Why Kennedy endures: The voice, vision and legacy of a president.
The Washington Post
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- Includes CD
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- 6.50(w) x 9.00(h) x 0.88(d)
- Age Range:
- 15 Years
Meet the Author
Robert Dallek was a winner of the Bancroft Prize for his book FDR and American Foreign Policy. An Unfinished Life: John F. Kennedy, 1917-1963, published in 2003, sold 230,000 copies in hardcover in the United States and Canada and an equal number of copies in hardcover and trade paperback in the United Kingdom. He lives in Washington, D.C.
Terry Golway is also the author of Washington's General, a biography of Nathanael Green. He writes for the New York Times, American Heritage and the New York Observer. He lives in Maplewood, New Jersey.
More from this Author
Read an Excerpt
A City Upon a Hill
Address to the General Court of the Commonwealth of Massachusetts
January 9, 1961
John F. Kennedy's great-grandparents sailed from Ireland to Boston in 1847, a year remembered in Irish and Irish-American history as "Black '47." The main food supply of the poor, landless Irish farmer-the potato-had failed in 1845, and again in 1846. By 1847, hundreds of thousands were dying or leaving.
Bridget and Patrick Kennedy escaped death and starvation, and started a new life in the slums of East Boston. Poverty in America was harsh, but it was preferable to death in Ireland.
Before long, children began to arrive-the first members of this Kennedy family born in the United States. By the summer of 1853, Bridget and Patrick Kennedy had four children. But little John, eighteen months old, was terribly ill. The child had cholera, one of the many plagues that regularly visited the urban poor of East Boston and other cities in the mid-nineteenth century.
John Kennedy did not survive. He died in late 1855. Remarkably, though, his three siblings did not contract the disease. Often cholera could and did wipe out entire families.
Less than three years later, John's parents, Bridget and Patrick Kennedy celebrated the arrival of another son, whom they christened Patrick Joseph but called P.J. Their joy was to be short-lived. Before the child was a year old, the family patriarch, thirty-five-year-old Patrick Kennedy, became desperately ill. He, too, had cholera. He died on November 22, 1858.
P.J. Kennedy grew up without a father. His mother did her best, as so many immigrant women did, to keep her family together by any and all means necessary. Eventually, P.J. opened a saloon and started a family of his own. His son, Joseph Kennedy, would become U.S. Ambassador to the Court of St. James and the patriarch of one of the world's most-famous families. And in January, 1961, P.J. Kennedy's grandson, John F. Kennedy, became President of the United States.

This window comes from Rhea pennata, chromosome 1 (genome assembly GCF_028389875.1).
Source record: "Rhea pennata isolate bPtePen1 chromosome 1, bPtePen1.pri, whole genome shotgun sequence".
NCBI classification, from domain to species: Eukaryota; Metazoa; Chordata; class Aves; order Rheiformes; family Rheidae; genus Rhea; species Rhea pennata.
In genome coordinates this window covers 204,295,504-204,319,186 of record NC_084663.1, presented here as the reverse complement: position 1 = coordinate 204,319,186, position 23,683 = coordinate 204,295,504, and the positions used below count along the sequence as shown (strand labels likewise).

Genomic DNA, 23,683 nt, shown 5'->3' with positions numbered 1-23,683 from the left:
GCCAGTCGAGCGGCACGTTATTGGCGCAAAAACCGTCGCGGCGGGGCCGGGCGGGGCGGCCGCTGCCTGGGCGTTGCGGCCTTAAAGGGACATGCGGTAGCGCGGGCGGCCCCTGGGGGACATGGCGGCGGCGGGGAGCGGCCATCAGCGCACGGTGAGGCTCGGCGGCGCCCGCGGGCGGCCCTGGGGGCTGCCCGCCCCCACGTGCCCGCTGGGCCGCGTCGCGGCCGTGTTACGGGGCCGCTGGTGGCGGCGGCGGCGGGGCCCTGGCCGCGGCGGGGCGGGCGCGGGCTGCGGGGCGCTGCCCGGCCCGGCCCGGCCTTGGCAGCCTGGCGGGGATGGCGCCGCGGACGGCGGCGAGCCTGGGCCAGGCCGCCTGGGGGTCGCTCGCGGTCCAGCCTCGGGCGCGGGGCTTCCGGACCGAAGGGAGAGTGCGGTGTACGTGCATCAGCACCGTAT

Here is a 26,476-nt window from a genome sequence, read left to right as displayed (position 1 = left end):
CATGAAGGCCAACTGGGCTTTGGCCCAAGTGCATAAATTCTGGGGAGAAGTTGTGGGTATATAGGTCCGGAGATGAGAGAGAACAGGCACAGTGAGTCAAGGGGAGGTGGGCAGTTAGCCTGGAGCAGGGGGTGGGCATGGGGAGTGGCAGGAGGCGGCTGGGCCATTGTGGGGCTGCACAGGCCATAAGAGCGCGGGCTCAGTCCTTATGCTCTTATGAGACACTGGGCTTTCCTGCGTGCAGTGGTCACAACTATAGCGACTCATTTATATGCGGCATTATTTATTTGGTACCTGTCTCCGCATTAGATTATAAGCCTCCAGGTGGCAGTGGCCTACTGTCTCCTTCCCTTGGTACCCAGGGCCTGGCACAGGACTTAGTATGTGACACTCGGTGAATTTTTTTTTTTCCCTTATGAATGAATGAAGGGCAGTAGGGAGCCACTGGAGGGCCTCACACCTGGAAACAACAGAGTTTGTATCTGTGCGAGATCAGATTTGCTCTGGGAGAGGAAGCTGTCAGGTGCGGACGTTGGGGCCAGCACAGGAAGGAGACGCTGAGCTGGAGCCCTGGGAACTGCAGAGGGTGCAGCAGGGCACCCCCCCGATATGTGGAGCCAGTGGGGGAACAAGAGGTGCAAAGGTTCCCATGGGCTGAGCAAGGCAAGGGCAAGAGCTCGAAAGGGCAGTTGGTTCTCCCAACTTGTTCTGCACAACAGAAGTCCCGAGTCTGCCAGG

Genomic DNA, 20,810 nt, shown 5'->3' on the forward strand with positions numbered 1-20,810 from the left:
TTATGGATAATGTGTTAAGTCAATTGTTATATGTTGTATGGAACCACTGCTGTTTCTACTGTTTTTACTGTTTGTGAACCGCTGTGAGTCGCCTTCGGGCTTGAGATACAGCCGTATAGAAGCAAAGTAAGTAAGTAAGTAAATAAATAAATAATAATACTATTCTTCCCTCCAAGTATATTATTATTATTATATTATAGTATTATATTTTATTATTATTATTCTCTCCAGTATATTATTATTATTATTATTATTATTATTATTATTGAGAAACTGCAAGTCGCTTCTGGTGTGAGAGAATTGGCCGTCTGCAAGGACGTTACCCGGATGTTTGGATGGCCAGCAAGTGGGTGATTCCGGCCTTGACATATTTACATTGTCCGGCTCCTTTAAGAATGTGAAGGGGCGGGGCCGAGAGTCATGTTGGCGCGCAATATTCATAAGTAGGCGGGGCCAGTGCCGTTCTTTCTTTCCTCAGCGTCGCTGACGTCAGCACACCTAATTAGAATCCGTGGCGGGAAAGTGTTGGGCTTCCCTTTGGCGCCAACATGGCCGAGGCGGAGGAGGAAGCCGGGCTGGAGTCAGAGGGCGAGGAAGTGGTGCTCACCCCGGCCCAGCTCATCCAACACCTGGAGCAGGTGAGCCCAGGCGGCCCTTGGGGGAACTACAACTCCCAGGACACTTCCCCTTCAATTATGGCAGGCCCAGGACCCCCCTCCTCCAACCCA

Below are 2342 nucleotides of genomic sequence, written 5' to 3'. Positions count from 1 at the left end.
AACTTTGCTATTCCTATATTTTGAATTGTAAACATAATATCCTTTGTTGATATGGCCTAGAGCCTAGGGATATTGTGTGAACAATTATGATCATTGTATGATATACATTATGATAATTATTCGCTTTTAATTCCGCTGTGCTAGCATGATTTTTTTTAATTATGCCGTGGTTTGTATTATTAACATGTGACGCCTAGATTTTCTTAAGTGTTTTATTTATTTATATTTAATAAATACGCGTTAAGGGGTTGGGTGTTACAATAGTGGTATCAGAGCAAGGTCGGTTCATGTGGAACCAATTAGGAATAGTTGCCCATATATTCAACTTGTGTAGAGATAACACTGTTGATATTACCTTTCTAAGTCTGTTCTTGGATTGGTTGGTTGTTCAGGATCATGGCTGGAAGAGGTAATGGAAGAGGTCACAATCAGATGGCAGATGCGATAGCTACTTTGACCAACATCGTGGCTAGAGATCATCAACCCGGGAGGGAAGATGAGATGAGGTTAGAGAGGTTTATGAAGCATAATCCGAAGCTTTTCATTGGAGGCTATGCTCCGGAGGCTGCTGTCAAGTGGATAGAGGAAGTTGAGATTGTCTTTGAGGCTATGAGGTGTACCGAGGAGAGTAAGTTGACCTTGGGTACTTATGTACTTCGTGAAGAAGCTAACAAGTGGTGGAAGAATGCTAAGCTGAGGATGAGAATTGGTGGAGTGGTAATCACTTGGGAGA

When President-elect Kennedy stood before the political leaders of Massachusetts on January 9, 1961, for what he vowed would not be a farewell address to his native state, he said nothing of his family's remarkable saga. The setting, the ornate Massachusetts statehouse, would have seemed perfect for a nostalgic reminiscence, or a self-consciously humble recitation of the Kennedy family's extraordinary story:. Here was a son of Massachusetts, speaking to a joint session of the commonwealth's legislature, surrounded by familiar faces, preparing to set off for the White House. There could have been no better occasion to reflect on the journey from Sumner Street in East Boston to Pennsylvania Avenue in the nation's capital, accomplished in three generation. So many of the men and women gathered to hear the President-elect saw him as not just another Massachusetts man made good-the commonwealth had shared its sons with the nation since John Adams-but as a symbol of what courageous immigrant families could achieve in America. He was more than a son of Massachusetts. He was a Catholic. His great-grandparents were poor immigrants who fled Ireland during its darkest hour. His grandfather overcame tragedy and poverty to found a business. Regardless of how one felt about the new President's politics, it was hard to deny that his was a compelling story, a story made in Massachusetts.